How does childhood obesity work?
If you walk down a New York City street today, you're less likely to see the young set strolling with a soda than in 2008. In a survey by the city's Health Department, New Yorkers ages 18 to 24 who reported sipping daily on a sugar-filled drink dropped from 58 to 48 percent in two years [source: Lisberg]. Considering that in 2008, many of these New Yorkers were adolescents, this is hopeful news when it comes to the childhood obesity battle -- a fight in which calorie-heavy beverages aren't an ally.
Take two more examples. In the summer of 2010, the Alliance for a Healthier Generation -- a joint effort of the American Heart Association and William J. Clinton Foundation -- applauded the actions of 179 schools for implementing wellness initiatives [source: Robert Wood Johnson Foundation].
Or look at the community of Somerville, Mass., where painted sidewalks make walking fun, and school lunches are packed with fruit. Thanks in part, to community interventions like these, Somerville children gained fewer pounds in the 2003-2004 school year than their pals in surrounding towns [source: Parker-Pope].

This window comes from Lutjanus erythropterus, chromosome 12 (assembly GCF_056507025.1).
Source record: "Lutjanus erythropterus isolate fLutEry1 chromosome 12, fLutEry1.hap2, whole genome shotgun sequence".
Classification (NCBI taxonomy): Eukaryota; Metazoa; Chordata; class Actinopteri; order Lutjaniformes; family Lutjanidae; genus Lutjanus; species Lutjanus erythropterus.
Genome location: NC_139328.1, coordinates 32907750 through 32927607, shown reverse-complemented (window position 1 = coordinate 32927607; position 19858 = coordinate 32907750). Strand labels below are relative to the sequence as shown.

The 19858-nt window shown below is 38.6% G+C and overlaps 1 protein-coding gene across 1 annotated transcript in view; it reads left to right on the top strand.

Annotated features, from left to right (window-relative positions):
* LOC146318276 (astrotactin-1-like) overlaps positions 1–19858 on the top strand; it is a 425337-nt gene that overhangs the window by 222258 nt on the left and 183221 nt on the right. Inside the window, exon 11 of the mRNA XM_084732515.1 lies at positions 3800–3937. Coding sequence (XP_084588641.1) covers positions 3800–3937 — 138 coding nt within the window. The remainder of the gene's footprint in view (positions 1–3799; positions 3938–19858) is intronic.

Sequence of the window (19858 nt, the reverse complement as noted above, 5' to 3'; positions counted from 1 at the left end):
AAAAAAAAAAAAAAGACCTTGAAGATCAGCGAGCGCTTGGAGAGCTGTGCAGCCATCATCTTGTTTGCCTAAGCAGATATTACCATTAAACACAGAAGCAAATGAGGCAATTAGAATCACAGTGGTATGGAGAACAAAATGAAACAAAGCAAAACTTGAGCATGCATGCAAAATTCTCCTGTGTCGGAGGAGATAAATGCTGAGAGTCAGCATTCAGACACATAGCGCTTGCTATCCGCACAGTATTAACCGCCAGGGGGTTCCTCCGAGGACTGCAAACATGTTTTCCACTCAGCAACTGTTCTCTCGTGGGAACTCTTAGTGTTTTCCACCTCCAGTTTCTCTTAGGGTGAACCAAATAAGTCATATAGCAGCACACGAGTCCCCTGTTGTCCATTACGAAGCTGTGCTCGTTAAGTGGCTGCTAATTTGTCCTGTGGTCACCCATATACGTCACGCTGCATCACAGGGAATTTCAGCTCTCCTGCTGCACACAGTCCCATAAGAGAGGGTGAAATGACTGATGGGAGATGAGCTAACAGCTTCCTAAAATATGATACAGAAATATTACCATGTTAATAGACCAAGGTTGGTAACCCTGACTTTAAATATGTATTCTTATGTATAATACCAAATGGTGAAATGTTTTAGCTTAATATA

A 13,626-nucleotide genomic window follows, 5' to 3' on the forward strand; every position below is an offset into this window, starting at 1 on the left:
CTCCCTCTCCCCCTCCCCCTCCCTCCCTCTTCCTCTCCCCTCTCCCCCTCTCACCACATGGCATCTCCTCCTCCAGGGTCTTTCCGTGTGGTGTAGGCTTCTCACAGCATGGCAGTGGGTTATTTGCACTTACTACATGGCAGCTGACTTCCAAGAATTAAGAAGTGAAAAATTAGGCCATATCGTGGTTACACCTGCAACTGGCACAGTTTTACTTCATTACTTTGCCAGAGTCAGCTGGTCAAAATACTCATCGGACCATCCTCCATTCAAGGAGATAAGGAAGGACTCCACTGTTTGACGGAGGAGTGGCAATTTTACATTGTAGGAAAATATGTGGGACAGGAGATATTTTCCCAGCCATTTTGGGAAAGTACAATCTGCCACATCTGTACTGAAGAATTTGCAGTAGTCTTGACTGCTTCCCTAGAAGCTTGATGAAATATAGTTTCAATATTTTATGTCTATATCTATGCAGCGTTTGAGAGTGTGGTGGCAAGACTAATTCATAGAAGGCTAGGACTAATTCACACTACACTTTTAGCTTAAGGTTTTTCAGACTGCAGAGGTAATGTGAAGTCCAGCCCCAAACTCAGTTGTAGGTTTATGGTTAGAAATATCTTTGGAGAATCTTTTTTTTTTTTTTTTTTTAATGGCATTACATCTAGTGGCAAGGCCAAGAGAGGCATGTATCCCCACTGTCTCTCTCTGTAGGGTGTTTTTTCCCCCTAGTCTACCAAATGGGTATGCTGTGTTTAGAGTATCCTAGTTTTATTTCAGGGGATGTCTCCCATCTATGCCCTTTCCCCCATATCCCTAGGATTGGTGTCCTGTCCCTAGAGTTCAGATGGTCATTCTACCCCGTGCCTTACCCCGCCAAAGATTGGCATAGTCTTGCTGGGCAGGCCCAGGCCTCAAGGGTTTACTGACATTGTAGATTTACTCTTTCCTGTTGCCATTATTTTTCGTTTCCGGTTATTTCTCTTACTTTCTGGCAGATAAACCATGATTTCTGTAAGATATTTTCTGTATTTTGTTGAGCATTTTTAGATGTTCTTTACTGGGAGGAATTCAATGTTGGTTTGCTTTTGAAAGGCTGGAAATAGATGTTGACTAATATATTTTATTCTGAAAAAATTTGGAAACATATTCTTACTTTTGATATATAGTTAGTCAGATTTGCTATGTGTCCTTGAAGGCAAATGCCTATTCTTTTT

Despite these success stories, we can't relax our efforts in regard to childhood obesity. School and community intervention programs don't come cheap. Families continue to feel a financial and time crunch -- factors that can make overcoming childhood obesity difficult. Plus, the statistics remain daunting. Of U.S. children ages 2 to 19, 17 percent are still obese. And rather than a hop, they've taken a jump in weight. For example, take the time between 1976-1980 and 2007-2008. During the years in between, the number of children ages 6 to 11 who were obese went from 6.5 percent to 19.6 percent [source: Centers for Disease Control and Prevention].
So how can we become part of the success stories?
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